Just a little to the north of Shoppers Drug Mart at Weston and King is a gem of a building that sits quietly in its own regal splendour. This Arts and Crafts, Art Nouveau style building is almost 100 years old.

In 1911, the Weston Library Board applied to the Carnegie Foundation in New York for a $10,000 grant for construction costs. The Board had changed from a subscription library to a public one in preparation for the grant. The Foundation approved the board’s plans and the village of Weston purchased a 140 x 60 foot site for $1950, agreeing to pay for books and library staff from tax revenues to the tune of $1000 annually (quite a burden for taxpayers). The librarian’s annual salary was $300 while the custodian was paid $60.

Original hours of operation: Daily 3 – 5 pm, evenings 7 – 9 pm except Wednesdays.

The Arts and Crafts, Art Nouveau style was popular at the time and Toronto architects, Lindsay and Brydon were selected to design the building. Their previous collaboration in designing small churches seems to have carried over to the library design as it has a chapel-like appearance with stained glass windows. The design was approved by the community and, common to all Ontario Carnegie libraries, incorporates mosaic lettering over the doorway.

Detail of the original entrance showing the porch archway and mosaic.

Andrew Carnegie (1835-1919) was a Scottish-American steel baron who became a philanthropist in his later years (think rich like Bill Gates). His story is a true rags to riches one and he credited some of his success to the availability of a library when he was a young man working twelve-hour days, six days a week as a telegraph clerk. He donated money through one of his foundations for 125 libraries in Canada, and about 2400 in the U.S. the U.K. and other English-speaking countries. The Weston Library is testament to his belief that libraries are a benefit to all of society and are a great tool to help people better themselves. He is famous for stating that the first third of a person’s life should be spent acquiring an education, the next third acquiring wealth and the last third giving away that wealth.

Carnegie Libraries pioneered the idea of browsing and selection of books directly by patrons rather than by requesting a book from the librarian. Remember when the LCBO was like that?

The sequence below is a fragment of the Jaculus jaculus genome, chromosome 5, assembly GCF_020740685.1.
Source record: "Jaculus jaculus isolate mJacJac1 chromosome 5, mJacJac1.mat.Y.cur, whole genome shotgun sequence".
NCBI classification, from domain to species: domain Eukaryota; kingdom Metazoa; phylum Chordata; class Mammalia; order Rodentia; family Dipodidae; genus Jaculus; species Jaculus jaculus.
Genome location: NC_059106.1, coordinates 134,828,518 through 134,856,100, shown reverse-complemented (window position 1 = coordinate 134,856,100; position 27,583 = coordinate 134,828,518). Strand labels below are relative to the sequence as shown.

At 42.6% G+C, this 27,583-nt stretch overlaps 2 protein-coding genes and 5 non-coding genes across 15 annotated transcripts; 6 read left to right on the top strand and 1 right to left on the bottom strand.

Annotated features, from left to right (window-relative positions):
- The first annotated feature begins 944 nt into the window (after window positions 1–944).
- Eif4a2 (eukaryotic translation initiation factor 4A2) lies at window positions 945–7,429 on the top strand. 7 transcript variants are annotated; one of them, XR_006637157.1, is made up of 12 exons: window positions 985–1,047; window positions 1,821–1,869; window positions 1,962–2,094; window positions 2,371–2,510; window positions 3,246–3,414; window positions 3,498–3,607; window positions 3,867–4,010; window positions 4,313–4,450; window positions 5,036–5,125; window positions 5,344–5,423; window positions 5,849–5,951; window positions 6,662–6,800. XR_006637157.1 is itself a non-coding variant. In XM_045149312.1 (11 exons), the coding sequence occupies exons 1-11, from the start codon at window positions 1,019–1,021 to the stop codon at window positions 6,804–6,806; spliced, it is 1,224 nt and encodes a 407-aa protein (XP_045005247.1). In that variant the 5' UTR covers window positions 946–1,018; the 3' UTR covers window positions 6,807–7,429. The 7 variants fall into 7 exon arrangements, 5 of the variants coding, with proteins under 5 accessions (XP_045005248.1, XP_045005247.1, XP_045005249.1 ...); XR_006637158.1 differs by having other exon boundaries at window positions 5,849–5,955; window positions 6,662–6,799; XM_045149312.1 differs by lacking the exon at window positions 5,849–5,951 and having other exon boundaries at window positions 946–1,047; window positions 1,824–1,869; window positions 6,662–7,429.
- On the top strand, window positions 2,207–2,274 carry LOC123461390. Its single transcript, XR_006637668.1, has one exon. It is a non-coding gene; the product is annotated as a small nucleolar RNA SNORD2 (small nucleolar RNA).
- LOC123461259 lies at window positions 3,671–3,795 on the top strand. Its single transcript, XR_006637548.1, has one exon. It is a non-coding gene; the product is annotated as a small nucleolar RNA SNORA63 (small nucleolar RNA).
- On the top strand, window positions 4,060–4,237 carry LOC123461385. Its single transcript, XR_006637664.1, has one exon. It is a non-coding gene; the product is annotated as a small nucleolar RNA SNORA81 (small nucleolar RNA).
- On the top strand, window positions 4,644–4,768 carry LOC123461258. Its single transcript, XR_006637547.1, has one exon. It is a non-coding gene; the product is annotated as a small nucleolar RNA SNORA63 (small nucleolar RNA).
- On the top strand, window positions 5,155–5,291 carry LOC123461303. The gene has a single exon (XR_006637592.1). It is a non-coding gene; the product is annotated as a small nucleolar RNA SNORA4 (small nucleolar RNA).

Weston Public Library is one of seven remaining Carnegie libraries still functioning in Toronto. It was declared a heritage building in 1979 after an attempt to have it replaced in 1975 (sound familiar?) and an addition, which tripled the floor space, was completed in 1982. Incidentally the attempt to demolish the library sparked the founding of the Weston Historical Society.

Other (now in) Toronto Carnegie Libraries:

  • Yorkville – 22 Yorkville Avenue – still in use; opened in 1907
  • Queen and Lisgar – now used by Toronto Public Health opened in 1909
  • Central Library – 214 College – now used by U of T., opened in 1909
  • Riverdale Branch – 370 Broadview; opened in 1910
  • Birge-Carnegie Library 73 Queens Park Crescent East; 1910 – 1961 now used by United Church of Canada
  • Wychwood Branch – 1431 Bathurst Street; opened in1916
  • High Park Branch – 228 Roncesvalles Avenue; opened in1916
  • Beaches Branch – 2161 Queen Street East; opened in1916
  • Mimico Public Library 1915 – 1966 (demolished)

Next time you go to the Weston branch, be sure to check out the original stained glass windows. They are beautiful.

Do you have a suggestion for coverage of another Weston treasure? Let us know through the comments section.

Arts organization looking to build in Weston

According to InsideToronto, Artscape, which usually serves those richy-rich artists downtown, is looking to build a cultural and creative hub in Weston-Mt Dennis. It will need to be funded by City Council, however, after the new arts-averse mayor has taken over—and Ford recently promised that there will be no new money for the arts.

Along with preparing a map of existing creative sector jobs and facilities in the area, Artscape staff have been interviewing local artists and sought feedback from the public at a meeting earlier this month, including on where such a hub might be located and what it should offer.

“Is it for performing arts, is it for artists’ work studios, is it for artists’ retail, is it for visual arts, is it for dance?” asked Artscape’s Liz Cohn.

The answers to those questions will have to wait, however.

Artscape plans to present its report to city staff by mid-December, said Cohn. After that, staff and Artscape will prepare an action plan to implement the hub and submit it to the economic development committee in 2011.

Whether there’s support, and funding, from the new council for such a project is unknown.

New Christmas store on King St

A new store has opened up in Weston. The aptly-named Locally Crafted Holiday Gift Store is beside Olympic Variety on the corner of King and Elm.

Reanna Niceforo opened her store on Sunday, and it will remain open until Christmas Eve. She is selling her handmade jewelry and art.

“I have been making jewelry for about seven years now, but this is the first time I’ve taken over a store”, Niceforo said.

She says she’s not the only quiet artist in town; many others are around, waiting for another opportunity to showcase their work. Niceforo suggested that another Art in the Park event would be a great way to bring them out—the last one, she says, was several years ago.

UrbanArts announces Winter Expo

UrbanArts has announced the dates for their annual Winter Expo. It will be held on Thursday, December 9, from 6 – 9 pm at George Harvey CI,  and will feature performances from local artists.

UrbanArts is a Weston arts group that offers programs to local youth. They have after-school and summer programs, and produce exhibits and performances several times a year.

The Winter Expo is a spin-off from the After School Arts Program (ASAP), which is for young people from 11 – 18. ASAP runs five days a week from 3:30 until 5:30 and gives instruction in visual arts, music, drama, dance, and improvisation.

The event will be hosted by Baby-G from CHRY radio and Weston CI’s student president, Devante Burey.